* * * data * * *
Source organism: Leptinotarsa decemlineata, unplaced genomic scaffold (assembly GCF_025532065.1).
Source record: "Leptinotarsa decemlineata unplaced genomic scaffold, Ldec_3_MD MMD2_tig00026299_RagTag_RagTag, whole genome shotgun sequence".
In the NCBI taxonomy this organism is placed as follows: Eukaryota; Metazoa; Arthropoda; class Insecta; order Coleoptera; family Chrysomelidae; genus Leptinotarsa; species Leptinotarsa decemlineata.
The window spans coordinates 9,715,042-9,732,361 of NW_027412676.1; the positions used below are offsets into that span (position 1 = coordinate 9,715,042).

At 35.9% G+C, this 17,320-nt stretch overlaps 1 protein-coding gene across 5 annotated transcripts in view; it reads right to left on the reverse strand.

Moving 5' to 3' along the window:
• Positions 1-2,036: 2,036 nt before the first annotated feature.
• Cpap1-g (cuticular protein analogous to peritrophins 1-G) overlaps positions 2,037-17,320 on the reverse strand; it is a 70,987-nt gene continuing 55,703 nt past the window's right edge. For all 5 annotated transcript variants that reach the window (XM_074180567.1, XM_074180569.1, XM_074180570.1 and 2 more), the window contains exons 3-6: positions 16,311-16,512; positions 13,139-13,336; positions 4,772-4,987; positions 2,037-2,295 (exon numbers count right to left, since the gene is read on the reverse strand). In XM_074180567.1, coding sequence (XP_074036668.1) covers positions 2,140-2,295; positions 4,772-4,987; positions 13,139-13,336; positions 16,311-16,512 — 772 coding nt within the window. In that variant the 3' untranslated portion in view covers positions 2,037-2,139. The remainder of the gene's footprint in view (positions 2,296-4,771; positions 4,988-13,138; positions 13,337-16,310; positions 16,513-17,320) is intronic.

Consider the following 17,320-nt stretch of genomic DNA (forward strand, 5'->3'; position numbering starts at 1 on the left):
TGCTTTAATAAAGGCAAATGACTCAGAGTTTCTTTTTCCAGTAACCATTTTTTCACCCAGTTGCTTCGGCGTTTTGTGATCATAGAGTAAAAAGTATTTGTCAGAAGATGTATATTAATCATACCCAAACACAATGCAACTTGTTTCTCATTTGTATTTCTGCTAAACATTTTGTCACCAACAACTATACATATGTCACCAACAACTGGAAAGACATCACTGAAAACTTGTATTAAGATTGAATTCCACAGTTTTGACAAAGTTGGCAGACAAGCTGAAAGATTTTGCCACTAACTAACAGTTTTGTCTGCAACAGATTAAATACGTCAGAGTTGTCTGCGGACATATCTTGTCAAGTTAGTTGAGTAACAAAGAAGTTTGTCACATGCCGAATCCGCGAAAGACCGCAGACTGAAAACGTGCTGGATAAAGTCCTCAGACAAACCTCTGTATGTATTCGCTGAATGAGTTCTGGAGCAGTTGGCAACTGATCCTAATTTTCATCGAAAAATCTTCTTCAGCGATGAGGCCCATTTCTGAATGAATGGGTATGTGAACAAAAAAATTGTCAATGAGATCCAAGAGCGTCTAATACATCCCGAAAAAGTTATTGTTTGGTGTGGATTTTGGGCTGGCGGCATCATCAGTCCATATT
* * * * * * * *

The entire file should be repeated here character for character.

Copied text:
Source organism: Leptinotarsa decemlineata, unplaced genomic scaffold (assembly GCF_025532065.1).
Source record: "Leptinotarsa decemlineata unplaced genomic scaffold, Ldec_3_MD MMD2_tig00026299_RagTag_RagTag, whole genome shotgun sequence".
In the NCBI taxonomy this organism is placed as follows: Eukaryota; Metazoa; Arthropoda; class Insecta; order Coleoptera; family Chrysomelidae; genus Leptinotarsa; species Leptinotarsa decemlineata.
The window spans coordinates 9,715,042-9,732,361 of NW_027412676.1; the positions used below are offsets into that span (position 1 = coordinate 9,715,042).

At 35.9% G+C, this 17,320-nt stretch overlaps 1 protein-coding gene across 5 annotated transcripts in view; it reads right to left on the reverse strand.

Moving 5' to 3' along the window:
• Positions 1-2,036: 2,036 nt before the first annotated feature.
• Cpap1-g (cuticular protein analogous to peritrophins 1-G) overlaps positions 2,037-17,320 on the reverse strand; it is a 70,987-nt gene continuing 55,703 nt past the window's right edge. For all 5 annotated transcript variants that reach the window (XM_074180567.1, XM_074180569.1, XM_074180570.1 and 2 more), the window contains exons 3-6: positions 16,311-16,512; positions 13,139-13,336; positions 4,772-4,987; positions 2,037-2,295 (exon numbers count right to left, since the gene is read on the reverse strand). In XM_074180567.1, coding sequence (XP_074036668.1) covers positions 2,140-2,295; positions 4,772-4,987; positions 13,139-13,336; positions 16,311-16,512 — 772 coding nt within the window. In that variant the 3' untranslated portion in view covers positions 2,037-2,139. The remainder of the gene's footprint in view (positions 2,296-4,771; positions 4,988-13,138; positions 13,337-16,310; positions 16,513-17,320) is intronic.

Consider the following 17,320-nt stretch of genomic DNA (forward strand, 5'->3'; position numbering starts at 1 on the left):
TGCTTTAATAAAGGCAAATGACTCAGAGTTTCTTTTTCCAGTAACCATTTTTTCACCCAGTTGCTTCGGCGTTTTGTGATCATAGAGTAAAAAGTATTTGTCAGAAGATGTATATTAATCATACCCAAACACAATGCAACTTGTTTCTCATTTGTATTTCTGCTAAACATTTTGTCACCAACAACTATACATATGTCACCAACAACTGGAAAGACATCACTGAAAACTTGTATTAAGATTGAATTCCACAGTTTTGACAAAGTTGGCAGACAAGCTGAAAGATTTTGCCACTAACTAACAGTTTTGTCTGCAACAGATTAAATACGTCAGAGTTGTCTGCGGACATATCTTGTCAAGTTAGTTGAGTAACAAAGAAGTTTGTCACATGCCGAATCCGCGAAAGACCGCAGACTGAAAACGTGCTGGATAAAGTCCTCAGACAAACCTCTGTATGTATTCGCTGAATGAGTTCTGGAGCAGTTGGCAACTGATCCTAATTTTCATCGAAAAATCTTCTTCAGCGATGAGGCCCATTTCTGAATGAATGGGTATGTGAACAAAAAAATTGTCAATGAGATCCAAGAGCGTCTAATACATCCCGAAAAAGTTATTGTTTGGTGTGGATTTTGGGCTGGCGGCATCATCAGTCCATATT